All Jihad All the Time
What Andrew Bostom's "The Legacy of Jihad" tells us about the history of Islam.
11:00 PM, Jan 29, 2006 • By DEAN BARNETT
IN THE WAKE OF THE 9/11 ATTACKS, President Bush famously referred to Islam as a "religion of peace." To display solidarity with this notion, politicians of all rank in both America and Europe hurriedly made their way to the nearest mosque to show that, in spite of the destruction of the World Trade Center, they bore no animus to Islam.
Andrew Bostom, a Rhode Island based physician, had a different reaction. Until September 11 Bostom had been completely absorbed in his medical career. Afterwards, he began a singular effort to learn as much about Islam as possible.
The results of Bostom's study have recently been published in book form. The Legacy of Jihad, for which Bostom is both editor and a contributing writer, studies jihad from the 7th century to the present day. It is a thorough work; hardly an act of offensive jihad in the last 1,300 years has escaped Bostom's scholarship.
It's a disquieting read. Counter to President Bush's simplistic characterization of Islam as a religion of peace, the truth is far more nuanced; parts of the Koran call for peace, other verses have a decidedly different tenor.
In the 1,300 odd years of Islam's existence, there have been peaceful interpreters and practitioners of Islam and war-like ones. What The Legacy of Jihad shows is that whether the war-like interpreters of Islam "hijacked" a peaceful or religion or not, their presence has been a near constant menace for well over a millennium. In other words, popular and respected clerics such as Yussuf al-Qaradawi (who has vowed that Islam will conquer Europe and America) and war-mongering leaders such as Iran's president Mahmoud Ahmadenijad are not historic anomalies. Instead, they are links in a chain of Islamic leaders who have practiced jihad passionately for almost 14 centuries.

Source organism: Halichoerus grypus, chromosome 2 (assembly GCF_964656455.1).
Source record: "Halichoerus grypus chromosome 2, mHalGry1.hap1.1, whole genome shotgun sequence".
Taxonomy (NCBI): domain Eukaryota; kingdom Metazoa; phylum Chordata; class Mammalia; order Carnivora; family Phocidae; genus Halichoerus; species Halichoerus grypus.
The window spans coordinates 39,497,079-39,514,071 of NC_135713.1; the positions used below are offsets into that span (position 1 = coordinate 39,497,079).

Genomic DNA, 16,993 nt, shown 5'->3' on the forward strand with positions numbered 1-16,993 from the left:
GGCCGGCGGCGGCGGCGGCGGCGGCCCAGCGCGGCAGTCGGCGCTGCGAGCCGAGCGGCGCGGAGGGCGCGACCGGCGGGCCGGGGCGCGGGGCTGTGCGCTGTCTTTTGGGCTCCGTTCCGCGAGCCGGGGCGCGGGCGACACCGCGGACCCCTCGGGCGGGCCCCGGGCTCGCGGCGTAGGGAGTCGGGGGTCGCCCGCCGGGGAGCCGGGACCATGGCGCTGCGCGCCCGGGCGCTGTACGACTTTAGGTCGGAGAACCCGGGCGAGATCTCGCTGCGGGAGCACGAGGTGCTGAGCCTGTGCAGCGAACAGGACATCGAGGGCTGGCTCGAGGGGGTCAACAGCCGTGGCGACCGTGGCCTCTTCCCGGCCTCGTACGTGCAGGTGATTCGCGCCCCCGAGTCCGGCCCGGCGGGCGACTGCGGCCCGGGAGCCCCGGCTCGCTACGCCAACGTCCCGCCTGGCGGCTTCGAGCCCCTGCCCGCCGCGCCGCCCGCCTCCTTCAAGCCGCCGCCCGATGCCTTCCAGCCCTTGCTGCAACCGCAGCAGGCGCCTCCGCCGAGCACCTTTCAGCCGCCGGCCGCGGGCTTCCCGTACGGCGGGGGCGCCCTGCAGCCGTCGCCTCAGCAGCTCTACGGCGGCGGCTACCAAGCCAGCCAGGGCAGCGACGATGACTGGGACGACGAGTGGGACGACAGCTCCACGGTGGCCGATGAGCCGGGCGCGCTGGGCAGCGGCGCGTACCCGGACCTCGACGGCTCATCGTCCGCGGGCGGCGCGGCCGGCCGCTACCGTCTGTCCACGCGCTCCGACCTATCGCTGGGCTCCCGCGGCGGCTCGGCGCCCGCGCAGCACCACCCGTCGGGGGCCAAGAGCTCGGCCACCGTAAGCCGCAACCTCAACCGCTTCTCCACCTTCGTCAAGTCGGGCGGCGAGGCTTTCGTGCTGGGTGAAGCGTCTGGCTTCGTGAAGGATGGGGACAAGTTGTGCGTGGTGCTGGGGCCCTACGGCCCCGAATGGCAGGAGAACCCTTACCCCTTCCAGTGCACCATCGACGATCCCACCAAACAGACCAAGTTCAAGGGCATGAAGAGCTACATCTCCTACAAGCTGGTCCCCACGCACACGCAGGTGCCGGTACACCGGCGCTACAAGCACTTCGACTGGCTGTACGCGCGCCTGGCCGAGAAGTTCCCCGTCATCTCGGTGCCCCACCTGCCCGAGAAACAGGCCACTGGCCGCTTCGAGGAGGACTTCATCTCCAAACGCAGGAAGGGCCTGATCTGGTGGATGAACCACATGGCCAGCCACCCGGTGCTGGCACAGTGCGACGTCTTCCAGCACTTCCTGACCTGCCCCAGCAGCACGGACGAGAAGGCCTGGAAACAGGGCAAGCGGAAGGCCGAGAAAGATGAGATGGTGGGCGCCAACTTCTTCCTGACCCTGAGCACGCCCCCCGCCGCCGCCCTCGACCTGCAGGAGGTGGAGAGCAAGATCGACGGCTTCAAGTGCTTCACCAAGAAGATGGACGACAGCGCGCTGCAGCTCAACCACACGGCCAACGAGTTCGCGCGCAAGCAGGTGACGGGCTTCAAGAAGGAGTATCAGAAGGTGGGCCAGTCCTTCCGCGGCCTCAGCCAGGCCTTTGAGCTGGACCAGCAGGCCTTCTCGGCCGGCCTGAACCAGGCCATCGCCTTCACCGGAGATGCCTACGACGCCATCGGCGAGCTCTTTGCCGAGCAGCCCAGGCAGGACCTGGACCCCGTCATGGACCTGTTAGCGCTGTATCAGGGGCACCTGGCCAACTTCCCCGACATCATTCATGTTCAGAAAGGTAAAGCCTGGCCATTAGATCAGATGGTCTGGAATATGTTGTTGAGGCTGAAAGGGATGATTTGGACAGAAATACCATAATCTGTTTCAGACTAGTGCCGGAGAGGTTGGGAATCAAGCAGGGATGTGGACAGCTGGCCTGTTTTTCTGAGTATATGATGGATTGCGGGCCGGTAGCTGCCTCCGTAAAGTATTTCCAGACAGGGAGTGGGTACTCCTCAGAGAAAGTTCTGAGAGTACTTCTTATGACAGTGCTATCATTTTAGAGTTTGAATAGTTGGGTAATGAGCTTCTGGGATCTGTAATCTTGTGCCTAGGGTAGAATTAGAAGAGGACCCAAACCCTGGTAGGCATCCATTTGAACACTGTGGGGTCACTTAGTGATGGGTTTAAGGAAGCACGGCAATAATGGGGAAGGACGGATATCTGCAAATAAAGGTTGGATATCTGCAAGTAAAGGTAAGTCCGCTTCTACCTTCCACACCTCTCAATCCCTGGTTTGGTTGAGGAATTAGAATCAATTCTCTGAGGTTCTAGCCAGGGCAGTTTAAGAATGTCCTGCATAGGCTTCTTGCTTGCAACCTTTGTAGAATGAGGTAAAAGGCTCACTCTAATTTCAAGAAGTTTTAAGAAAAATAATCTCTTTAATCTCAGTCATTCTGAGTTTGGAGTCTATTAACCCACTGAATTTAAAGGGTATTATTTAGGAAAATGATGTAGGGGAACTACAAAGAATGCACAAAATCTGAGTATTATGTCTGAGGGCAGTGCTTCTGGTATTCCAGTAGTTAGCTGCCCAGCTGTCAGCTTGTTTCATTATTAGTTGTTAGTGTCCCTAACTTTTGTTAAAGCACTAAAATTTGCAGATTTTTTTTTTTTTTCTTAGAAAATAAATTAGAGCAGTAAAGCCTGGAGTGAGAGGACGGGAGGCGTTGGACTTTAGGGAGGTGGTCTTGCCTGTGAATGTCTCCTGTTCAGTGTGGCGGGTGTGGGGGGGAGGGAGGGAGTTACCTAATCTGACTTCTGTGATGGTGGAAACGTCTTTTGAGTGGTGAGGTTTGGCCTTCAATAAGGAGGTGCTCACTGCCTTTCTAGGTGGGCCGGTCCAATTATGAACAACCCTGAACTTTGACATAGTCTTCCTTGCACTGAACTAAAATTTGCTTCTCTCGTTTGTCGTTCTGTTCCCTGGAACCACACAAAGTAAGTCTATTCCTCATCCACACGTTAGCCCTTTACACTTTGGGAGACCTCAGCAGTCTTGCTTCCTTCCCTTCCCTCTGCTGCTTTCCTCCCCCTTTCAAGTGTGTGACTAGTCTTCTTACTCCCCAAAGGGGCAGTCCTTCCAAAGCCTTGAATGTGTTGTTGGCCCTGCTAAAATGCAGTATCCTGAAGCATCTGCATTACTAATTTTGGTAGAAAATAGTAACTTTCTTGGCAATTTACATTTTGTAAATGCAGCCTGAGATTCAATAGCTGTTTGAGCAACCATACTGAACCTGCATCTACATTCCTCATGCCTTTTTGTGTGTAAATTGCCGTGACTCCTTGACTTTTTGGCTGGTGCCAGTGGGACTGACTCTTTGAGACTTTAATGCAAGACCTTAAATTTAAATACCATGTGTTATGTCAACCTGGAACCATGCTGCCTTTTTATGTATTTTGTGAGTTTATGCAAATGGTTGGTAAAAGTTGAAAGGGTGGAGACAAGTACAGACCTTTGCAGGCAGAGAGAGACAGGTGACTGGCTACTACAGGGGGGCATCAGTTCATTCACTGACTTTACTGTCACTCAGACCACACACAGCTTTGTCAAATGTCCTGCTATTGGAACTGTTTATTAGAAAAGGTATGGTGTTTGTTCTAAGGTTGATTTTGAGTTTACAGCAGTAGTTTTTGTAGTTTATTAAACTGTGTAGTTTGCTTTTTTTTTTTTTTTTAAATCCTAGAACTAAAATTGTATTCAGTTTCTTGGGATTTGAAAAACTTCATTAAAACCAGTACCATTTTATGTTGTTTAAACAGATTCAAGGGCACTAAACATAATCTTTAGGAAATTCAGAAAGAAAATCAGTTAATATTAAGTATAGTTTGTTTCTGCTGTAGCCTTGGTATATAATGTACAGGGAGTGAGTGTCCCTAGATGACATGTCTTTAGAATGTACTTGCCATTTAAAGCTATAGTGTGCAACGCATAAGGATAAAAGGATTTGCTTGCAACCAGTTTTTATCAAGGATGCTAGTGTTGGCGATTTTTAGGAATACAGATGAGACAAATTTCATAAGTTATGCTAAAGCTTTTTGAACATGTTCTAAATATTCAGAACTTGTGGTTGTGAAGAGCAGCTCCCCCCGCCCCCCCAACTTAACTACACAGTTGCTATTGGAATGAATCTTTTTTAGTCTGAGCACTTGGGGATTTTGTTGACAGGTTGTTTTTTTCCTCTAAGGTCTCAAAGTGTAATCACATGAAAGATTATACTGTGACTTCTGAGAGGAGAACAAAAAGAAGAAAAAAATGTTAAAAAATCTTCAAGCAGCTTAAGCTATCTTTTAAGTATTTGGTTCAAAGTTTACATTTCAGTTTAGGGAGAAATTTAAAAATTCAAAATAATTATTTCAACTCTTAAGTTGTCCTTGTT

BOSTOM'S BOOK is likely to be controversial because it traces a history that polite society often seems unwilling to discuss. He explains that phrases like "Islam expanded in the 8th and 9th century" are often used to describe the religion's history, but are rarely accompanied by an explanation of how this expansion occurred. The answer, Bostom reveals, is simple: It all happened through war.
Quoting Islamic scholars from the Dark Ages through the 20th century, Bostom documents the consistent and usually prevailing presence of an Islam bent on converting or conquering "non-believers." The Legacy of Jihad charts the development of a code whereby it was each Muslim's duty to spread the faith by war. What's more, Islamic scholars developed a depressingly detailed set of rules prescribing the correct way to treat non-believers. One thing in this code was paramount--the best non-believers could hope for was second-class citizen status and an oppressive "head-tax." Other options included slavery and death.
Bostom also debunks the comforting notion that such beliefs and practices are relics of ancient history. For instance, the Islamic slave trade that planted its roots over a millennium ago sadly continues to thrive today in places such as the Sudan.